The house rules |

The house rules

Dave Archer

Perhaps one of the greatest myths about home-based businesses is that it’s easy to set your own carefree hours after all, you’re always at home. The only problem with this is … you’re always at home.

Operating a home-based business most certainly does give you the theoretical luxury of setting your own hours. Many small business owners, however, find they can quickly lose sight of the boundaries separating their home life and their work life. This can result in problems down the road. Here’s how you can avoid some of the most common pitfalls:

Create physical and psychological boundaries: It’s crucial to have designated workspace for yourself, no matter how small. It’s best if you can physically separate your work space from your living space, if not with doors and walls, at least with a partition, a drape, or even a sheet thrown over the computer table you’ve stashed in the corner of your bedroom. This will help you mentally separate “work” from “home.”

Set designated work hours: This is probably the hardest thing for entrepreneurs to do stop working. At the beginning, you’ll probably find it’s impossible to work a 9-5, Monday-Friday schedule. After all, a growing business needs constant attention. However, once you’re up and running, remind yourself that your work will never be “complete.” Your business is an ongoing endeavor, and you must set designated work hours for yourself, or you’ll quickly get burned out.

Get into a professional mindset: While you can certainly forego the three-piece suit and high heels as you commute from your bedroom to your home office, there’s something to be said for preparing for your workday in a professional manner. Having a set routine each day where you get dressed, have your coffee, and head into the office, will help you get into your “work” frame of mind.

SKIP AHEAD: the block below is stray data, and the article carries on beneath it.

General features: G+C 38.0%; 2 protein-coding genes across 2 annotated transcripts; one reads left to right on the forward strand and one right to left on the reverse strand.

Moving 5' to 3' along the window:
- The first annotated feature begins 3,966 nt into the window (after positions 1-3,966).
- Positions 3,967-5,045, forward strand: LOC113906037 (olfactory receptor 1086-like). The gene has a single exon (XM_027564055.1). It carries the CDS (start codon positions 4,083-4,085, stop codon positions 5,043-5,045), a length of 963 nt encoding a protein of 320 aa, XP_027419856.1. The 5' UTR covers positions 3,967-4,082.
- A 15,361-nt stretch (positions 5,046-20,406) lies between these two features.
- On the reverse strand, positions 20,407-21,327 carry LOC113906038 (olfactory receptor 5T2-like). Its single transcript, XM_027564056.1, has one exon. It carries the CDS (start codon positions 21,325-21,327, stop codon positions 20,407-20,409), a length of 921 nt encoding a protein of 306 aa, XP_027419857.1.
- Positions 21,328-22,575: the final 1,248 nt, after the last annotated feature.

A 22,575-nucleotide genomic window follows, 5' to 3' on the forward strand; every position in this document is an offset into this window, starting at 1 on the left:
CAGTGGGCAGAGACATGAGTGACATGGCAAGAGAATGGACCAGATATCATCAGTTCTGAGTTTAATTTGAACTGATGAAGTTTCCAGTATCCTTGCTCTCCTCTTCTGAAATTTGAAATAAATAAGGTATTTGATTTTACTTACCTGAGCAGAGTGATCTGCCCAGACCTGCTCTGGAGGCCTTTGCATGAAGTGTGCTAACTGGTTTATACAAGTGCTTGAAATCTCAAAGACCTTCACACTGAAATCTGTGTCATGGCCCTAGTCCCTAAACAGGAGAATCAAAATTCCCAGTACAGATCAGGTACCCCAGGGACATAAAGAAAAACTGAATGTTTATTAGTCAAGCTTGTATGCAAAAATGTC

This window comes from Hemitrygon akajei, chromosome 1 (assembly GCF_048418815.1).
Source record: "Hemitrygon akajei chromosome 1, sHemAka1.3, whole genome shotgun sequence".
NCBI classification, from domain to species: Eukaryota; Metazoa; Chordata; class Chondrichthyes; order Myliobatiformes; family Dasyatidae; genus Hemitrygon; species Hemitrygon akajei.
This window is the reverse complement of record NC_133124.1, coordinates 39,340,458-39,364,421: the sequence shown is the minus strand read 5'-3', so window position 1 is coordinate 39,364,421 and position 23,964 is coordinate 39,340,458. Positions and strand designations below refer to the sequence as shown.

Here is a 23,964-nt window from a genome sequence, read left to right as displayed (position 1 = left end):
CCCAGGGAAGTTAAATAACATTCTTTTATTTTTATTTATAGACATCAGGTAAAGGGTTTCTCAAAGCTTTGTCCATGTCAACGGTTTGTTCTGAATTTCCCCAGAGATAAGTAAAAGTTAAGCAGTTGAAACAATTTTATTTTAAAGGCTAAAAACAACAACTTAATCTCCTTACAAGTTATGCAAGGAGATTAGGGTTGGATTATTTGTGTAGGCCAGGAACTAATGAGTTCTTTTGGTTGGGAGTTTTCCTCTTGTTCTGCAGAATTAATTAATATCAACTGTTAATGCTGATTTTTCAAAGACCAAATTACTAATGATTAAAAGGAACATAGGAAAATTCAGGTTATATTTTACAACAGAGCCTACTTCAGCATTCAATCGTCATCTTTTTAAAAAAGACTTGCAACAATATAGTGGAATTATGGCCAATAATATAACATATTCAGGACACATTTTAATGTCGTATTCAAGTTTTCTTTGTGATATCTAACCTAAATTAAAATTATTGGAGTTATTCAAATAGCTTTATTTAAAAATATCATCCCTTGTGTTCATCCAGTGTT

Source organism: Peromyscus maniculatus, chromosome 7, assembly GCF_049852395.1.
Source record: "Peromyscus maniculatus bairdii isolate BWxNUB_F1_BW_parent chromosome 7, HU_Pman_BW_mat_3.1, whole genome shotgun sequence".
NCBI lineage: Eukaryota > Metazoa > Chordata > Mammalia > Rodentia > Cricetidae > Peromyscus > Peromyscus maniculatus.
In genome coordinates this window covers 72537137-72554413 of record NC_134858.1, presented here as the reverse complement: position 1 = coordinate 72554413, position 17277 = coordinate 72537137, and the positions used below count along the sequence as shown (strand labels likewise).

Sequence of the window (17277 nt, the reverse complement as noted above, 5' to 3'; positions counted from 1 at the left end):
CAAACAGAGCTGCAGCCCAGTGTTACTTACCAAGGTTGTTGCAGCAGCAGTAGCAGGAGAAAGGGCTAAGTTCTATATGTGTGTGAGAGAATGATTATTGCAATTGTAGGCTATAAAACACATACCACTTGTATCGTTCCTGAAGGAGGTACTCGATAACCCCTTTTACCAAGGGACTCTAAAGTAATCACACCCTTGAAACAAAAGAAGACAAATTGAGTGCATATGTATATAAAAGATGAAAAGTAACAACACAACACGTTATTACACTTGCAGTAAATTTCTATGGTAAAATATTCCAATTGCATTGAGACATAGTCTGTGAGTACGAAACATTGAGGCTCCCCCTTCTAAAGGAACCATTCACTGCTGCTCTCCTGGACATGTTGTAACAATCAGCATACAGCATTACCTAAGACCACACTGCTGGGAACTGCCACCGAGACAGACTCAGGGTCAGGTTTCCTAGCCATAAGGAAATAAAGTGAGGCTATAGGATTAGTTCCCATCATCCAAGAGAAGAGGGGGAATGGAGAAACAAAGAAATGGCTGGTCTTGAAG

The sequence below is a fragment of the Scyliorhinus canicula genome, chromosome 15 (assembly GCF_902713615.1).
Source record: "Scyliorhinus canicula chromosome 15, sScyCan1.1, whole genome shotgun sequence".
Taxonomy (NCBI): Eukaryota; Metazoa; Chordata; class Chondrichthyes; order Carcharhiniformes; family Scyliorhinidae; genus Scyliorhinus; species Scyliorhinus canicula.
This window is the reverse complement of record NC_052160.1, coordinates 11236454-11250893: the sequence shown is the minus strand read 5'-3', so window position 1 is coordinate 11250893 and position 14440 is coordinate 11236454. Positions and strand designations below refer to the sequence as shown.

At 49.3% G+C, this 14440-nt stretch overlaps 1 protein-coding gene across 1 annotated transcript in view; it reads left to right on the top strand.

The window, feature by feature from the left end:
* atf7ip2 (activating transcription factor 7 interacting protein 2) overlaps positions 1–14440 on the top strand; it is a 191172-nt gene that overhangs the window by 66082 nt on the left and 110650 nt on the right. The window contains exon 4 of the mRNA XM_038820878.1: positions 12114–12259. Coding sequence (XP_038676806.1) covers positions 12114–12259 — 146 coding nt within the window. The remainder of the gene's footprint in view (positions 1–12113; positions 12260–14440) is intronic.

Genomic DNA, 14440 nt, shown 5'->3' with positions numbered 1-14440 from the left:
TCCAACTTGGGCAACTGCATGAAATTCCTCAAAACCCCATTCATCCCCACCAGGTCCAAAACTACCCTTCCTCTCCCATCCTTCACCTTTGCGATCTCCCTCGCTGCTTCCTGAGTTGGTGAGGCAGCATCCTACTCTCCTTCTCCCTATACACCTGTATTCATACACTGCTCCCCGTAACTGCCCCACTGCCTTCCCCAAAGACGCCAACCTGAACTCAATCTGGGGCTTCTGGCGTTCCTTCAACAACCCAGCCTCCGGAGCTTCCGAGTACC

Leave the housework alone: It’s tempting to try and multi-task work and home life when you run a home-based business, but that kind of distraction is best put off until after you’ve established a solid work routine. Stopping work to put in a load of laundry, run the vacuum or take the dog to the vet interrupts your professional momentum, and you can find your workday quickly frittered away. During work hours, focus only on work.

Set rules for family and friends early on: Of course, many people start home-based businesses because they want more personal and family freedoms. You may be one of many people working from home in order to care for a young child or an aging parent. While this can be a wonderful way to create a work/life balance, it’s still important to set working parameters that everyone in the family understands and abides by. Establish firm guidelines and don’t deviate from them unless absolutely necessary.

Always maintain professional boundaries: In the same way you expect your family to respect your work space and your work hours, you need to establish guidelines for your clients as well. In a traditional office setting, a client would probably not ask for weekend or after-hours work, but you’re far more likely to get that kind of request if you’re a home-based business. Remember, this is your business, and you get to set the rules. Consider the pros and cons of how available you want to make yourself and then stick to your guns.

Limit the number of clients you see in your home: Many home-based business owners find it helpful to conduct client meetings outside their home office environment. A diner, coffee shop or rented conference space can be a much more professional, and safer meeting space, than your home.

Think “outside the house”: Even the most solitary workers can find themselves getting cabin fever if they’re without human contact for too long. Consider joining professional associations or networking groups as a way of keeping touch with the “real world.” Not only will it provide some variation to your workweek, it could introduce you to new business prospects.

Next month, we’ll go more in-depth with establishing your client base and marketing your home-based business.

Dave Archer is chief executive officer of Nevada’s Center for Entrepreneurship and Technology. Contact him through